Stealing is a word with many meanings yet we will all attest that we know what it means. Or do we? In the opening article of this series I made reference to receiving a dozen ball point pens from the bank and asked if taking one from the bank’s customer work station was stealing. What if you read an article on the internet on how to cook a special dessert and then post “your” recipe on Facebook without crediting the source? What if while shopping at the grocery store you eat a grape in the produce department to “taste” it and never pay for it? What if, as a store clerk, you absent mindedly pocket a $20.00 bill from the till (you found it on the floor), discover it later and ignore returning it? What if you open a misdelivered package and decide to keep the sweater inside? What if you get a good leadoff from first base in baseball and get to second base before the ball arrives?
In considering the code that one will not lie, cheat or steal, it seems obvious that stealing is the act of taking property or services from another person without permission and intent to order deprive the rightful owner of it. Or is the better word “theft?” The subject and its definition become quite complicated very quickly because government entities have found it necessary to legally “define” the terms for governance and management of the population. For example, England and Wales have abandoned the term “larceny” as a synonym for theft because it was too generalized a term. Yet in the United States the terms stealing, theft and larceny are used differently by different states and interpreted differently based on the value of the property as a misdemeanor of a felony. For example, Virginia views theft of goods valued over $200.00 as grand larceny. Of course, how do you determine value?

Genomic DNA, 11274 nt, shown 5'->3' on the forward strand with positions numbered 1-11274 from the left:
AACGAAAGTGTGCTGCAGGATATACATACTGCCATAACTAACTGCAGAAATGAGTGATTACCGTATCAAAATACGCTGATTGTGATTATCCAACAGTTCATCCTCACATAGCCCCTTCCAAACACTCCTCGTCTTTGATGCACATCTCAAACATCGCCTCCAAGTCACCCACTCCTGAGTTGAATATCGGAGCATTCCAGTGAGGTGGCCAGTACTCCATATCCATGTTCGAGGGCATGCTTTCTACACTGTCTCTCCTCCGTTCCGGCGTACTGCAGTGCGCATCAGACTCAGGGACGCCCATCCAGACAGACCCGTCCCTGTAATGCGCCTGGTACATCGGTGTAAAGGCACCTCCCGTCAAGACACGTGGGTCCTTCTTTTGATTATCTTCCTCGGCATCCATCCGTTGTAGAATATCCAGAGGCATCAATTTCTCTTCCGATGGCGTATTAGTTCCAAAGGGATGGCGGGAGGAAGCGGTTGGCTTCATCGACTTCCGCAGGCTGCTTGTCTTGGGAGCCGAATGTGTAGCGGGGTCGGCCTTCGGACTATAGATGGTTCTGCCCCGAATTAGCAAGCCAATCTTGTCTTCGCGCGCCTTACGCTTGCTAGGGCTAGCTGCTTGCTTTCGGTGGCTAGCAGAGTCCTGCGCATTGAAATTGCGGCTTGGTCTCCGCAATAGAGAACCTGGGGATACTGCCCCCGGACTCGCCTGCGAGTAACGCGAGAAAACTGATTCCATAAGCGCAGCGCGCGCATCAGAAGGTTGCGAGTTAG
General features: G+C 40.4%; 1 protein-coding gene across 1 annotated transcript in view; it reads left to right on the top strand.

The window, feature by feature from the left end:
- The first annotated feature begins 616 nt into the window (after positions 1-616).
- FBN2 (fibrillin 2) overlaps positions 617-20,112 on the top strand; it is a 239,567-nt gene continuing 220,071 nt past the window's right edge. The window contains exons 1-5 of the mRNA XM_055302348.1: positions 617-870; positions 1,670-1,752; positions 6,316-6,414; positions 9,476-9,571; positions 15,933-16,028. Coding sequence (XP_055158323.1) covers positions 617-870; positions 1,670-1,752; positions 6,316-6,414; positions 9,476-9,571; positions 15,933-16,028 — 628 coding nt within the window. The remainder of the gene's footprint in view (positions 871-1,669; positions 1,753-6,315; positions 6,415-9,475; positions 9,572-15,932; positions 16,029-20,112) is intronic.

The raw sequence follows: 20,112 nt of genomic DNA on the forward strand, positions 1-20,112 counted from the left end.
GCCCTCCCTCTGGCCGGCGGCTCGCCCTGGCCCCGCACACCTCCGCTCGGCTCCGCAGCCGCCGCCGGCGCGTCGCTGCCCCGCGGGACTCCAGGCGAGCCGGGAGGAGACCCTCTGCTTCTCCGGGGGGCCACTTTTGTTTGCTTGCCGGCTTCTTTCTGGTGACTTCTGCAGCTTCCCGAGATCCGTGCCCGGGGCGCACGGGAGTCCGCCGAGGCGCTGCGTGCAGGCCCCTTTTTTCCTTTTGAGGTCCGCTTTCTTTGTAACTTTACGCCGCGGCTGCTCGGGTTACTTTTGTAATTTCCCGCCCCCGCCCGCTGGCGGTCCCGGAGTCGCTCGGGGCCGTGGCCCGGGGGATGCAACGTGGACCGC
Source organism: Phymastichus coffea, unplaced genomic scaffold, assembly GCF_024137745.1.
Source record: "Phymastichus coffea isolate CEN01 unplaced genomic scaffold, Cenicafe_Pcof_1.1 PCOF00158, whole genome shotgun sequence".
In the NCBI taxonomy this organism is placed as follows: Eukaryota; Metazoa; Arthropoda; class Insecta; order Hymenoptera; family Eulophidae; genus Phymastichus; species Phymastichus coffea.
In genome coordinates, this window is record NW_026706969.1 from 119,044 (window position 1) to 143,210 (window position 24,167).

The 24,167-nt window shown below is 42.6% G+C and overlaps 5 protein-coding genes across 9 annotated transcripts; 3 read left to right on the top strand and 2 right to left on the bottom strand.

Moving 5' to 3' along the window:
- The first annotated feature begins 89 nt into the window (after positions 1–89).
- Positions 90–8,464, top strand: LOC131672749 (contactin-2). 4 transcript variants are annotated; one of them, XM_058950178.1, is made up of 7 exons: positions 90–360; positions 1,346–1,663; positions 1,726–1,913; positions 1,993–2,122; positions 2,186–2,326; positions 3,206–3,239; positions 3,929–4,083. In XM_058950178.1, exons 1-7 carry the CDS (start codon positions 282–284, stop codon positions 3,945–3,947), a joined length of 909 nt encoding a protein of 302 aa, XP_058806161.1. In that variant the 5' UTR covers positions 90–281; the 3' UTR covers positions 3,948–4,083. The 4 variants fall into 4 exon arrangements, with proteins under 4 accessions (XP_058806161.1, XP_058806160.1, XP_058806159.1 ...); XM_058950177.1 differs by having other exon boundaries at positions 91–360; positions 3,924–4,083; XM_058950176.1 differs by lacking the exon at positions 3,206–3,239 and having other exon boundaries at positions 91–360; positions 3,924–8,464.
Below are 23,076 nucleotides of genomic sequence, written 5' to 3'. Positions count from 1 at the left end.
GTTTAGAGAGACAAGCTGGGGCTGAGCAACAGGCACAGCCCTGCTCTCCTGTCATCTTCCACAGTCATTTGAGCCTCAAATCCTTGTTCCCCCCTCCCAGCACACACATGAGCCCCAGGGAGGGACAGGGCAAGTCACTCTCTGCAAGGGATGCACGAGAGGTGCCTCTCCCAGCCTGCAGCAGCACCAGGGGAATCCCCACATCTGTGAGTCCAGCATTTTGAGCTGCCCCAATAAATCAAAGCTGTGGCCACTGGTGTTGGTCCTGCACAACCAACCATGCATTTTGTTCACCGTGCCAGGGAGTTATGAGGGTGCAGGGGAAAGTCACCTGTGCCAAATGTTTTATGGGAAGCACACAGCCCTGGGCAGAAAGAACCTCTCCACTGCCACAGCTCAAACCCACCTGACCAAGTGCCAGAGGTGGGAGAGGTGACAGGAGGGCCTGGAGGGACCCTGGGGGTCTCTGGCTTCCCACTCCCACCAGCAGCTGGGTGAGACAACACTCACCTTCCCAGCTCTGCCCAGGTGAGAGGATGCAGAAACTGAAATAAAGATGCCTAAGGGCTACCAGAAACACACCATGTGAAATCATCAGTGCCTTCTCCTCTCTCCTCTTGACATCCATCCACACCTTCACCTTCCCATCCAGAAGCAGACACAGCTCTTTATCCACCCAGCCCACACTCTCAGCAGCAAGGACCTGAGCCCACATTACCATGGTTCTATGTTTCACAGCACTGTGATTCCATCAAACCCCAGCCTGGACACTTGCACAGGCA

Obviously “stealing” moves into the realm of the legal world and the judicial system for anything of value that belongs to an entity subsequently deprived of possession. So a couple of Latin terms are worth exploring: actus reus and mens rea. Actus reus means that an act has to have occurred. You took the pen from the bank counter and put it in your pocket. Mens rea means that in your mind you wanted possession of the pen for your own personal gain. If you though “I like the way this writes, I’ll just keep it,” you stole the pen. But if you believed that the bank wanted you to use the pen elsewhere as part of their marketing campaign, under the concept of mens rea it would not have been stealing.
Now consider the $20.00 bill you absent mindedly took from the till. When putting it in the cash drawer it fell to the floor and you honestly did not see it. You saw it on the floor after the cash drawer was closed and you had to wait for another customer before the drawer could be reopened. So you put it in your pocket. Under actus reus, the act was committed and the $20.00 bill was in your pocket – not stolen even though it passed from your consciousness. Later, after work, you discover the bill and reason, since nobody will know, you will just keep the money (mens rea). Did you steal the money? What if it was two $100.00 bills and you are in Virginia? You decide to keep the money. Have you committed a felony?
In these examples we have explored possibilities with “trivial” outcomes, at least until we get to the potential felony. But are they really trivial? In our day to day existence we are often faced with situations on the fulcrum of stealing. You scan your check at the restaurant and it is $2.00 less than what it should be. What do you do? You get your check at the restaurant and it is for $2.00 more than what it should be? What do you do? You get your cell phone bill and it includes new, surprise fees. What do you do? Your governmental representative gets new legislation passed that raises your taxes while lowering his or hers. Has he or she stolen from you? A third world country attacks and takes over another country because it wants the natural resources of the other country.
Till next time….